The computer systems Input/output (I/O) architecture is to interface to the outside world.
Till now we have discussed the two important module of computer system – the
processor and the memory module.
The third key component of computer system is a set of I/O modules.
Each I/O module interfaces to the system bus and controls one or more peripheral devices.
There are several reasons why an I/O device or peripheral device is not directly connected to the system bus. Some of them are as follows:
; There are a wide variety of peripherals with various methods of operation. It would be impractical to include the necessary logic within the processor include the several devices.
; The data transfer rate of peripherals is often much slower than that of the memory or processor. Thus it is impractical to use the high speed system bus to communicate directly with a peripheral.
; Peripherals often use different data format and word length than the computer to which they are attached.
Thus, an I/O module is required.
The major functions of an I/O module are categorized as follows:
; Control and
; Device communication
; Data buffering
; Error Detection
During any period of time, the processor may communicate with one or more external devices in unpredictable manner, depending on the programs need for I/O.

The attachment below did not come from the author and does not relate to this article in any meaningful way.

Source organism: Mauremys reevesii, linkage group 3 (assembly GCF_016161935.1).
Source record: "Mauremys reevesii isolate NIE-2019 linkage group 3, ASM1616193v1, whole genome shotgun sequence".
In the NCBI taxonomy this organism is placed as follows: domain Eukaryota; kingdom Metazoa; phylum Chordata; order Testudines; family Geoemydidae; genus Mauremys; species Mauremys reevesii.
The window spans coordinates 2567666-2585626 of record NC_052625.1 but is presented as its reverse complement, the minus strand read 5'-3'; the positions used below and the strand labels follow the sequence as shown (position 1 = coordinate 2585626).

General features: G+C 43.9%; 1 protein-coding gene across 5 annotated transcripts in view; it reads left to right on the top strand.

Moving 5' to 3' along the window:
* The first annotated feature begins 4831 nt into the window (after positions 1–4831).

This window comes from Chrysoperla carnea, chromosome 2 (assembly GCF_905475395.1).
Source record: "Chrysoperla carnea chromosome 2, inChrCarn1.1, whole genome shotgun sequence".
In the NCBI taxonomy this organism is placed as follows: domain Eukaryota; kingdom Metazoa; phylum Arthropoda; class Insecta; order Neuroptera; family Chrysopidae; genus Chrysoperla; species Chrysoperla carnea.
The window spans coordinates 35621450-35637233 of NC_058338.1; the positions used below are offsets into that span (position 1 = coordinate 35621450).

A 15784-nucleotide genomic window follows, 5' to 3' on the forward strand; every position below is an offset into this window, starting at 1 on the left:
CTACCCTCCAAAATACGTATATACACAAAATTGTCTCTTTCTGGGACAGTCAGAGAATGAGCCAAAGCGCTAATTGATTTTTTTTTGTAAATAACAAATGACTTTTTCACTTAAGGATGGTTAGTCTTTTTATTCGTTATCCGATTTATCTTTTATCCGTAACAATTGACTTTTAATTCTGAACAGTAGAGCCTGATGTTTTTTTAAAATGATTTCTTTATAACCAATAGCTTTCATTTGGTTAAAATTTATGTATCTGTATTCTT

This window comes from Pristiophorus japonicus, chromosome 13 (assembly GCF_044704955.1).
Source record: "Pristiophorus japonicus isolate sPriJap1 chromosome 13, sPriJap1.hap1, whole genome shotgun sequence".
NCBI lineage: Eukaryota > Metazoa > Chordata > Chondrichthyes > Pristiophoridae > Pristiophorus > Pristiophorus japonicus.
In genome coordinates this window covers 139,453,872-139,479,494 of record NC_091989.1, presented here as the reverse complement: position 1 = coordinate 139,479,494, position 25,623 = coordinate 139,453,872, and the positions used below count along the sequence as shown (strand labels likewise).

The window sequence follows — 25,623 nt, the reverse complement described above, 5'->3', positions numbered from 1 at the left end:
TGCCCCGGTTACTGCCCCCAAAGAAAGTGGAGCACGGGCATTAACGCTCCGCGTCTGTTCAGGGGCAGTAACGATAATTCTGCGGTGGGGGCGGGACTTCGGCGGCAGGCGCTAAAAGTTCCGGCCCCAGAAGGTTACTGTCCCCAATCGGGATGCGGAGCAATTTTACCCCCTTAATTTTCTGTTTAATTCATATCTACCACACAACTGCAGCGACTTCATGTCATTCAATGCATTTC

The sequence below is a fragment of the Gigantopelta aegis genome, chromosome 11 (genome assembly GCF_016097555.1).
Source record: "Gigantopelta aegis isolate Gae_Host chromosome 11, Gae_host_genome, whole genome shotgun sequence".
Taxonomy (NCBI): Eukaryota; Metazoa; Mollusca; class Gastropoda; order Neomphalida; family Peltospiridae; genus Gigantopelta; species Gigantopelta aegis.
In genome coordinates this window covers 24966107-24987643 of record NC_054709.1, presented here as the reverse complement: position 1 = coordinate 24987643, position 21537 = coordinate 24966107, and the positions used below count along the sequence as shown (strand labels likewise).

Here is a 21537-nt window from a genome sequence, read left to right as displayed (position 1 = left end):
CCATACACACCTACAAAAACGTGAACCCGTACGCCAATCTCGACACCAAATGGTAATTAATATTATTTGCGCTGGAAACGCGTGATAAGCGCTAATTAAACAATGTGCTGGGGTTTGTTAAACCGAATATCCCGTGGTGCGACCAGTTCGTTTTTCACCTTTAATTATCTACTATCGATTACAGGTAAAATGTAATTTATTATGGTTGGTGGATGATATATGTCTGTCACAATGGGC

The internal resources, such as main memory and the system bus, must be shared among a number of activities, including data I/O.
Therefore, the I/O function includes a control and timing requirements to coordinate the flow of traffic between internal resources and external devices.
For example, the control of the transfer of data from an external device to the processor might involve the following sequence of steps:
a) The processor interacts with the I/O module to check the status of the attached
b) The I/O module returns the device status.
c) If the device is operational and ready to transmit, the processor requests the
transfer of data, by mean of a command to the I/O module.
d) The I/O module obtains a unit data from external device.
e) The data are transferred from the I/O module to the processor.
If the system employs a bus, then each of the interactions between the processor and the I/O module involves one or more bus arbitrations.
During the I/O operation, the I/O module must communicate with the processor and with the external device.
Processor communication involves the following:
1. Command decoding: The I/O module accepts command from the processor,
typically sent as signals on control bus.
2. Data: Data are exchanged between the processor and the I/O module over the data
3. Status reporting: Because peripherals are so slow, it is important to know the
asked to send data to the processor (read), it may not be ready to do so because it
is still working on the previous I/O command. This fact can be reported with a
status signal. Common status signals are BUSY and READY.
4. Address recognition: Just as each word of memory has an address, so thus each
I/O device. Thus an I/O module must recognize are unique address for each
peripheral it controls.
On the other side, the I/O module must be able to perform device communication. This communication involves commands, status information, and data.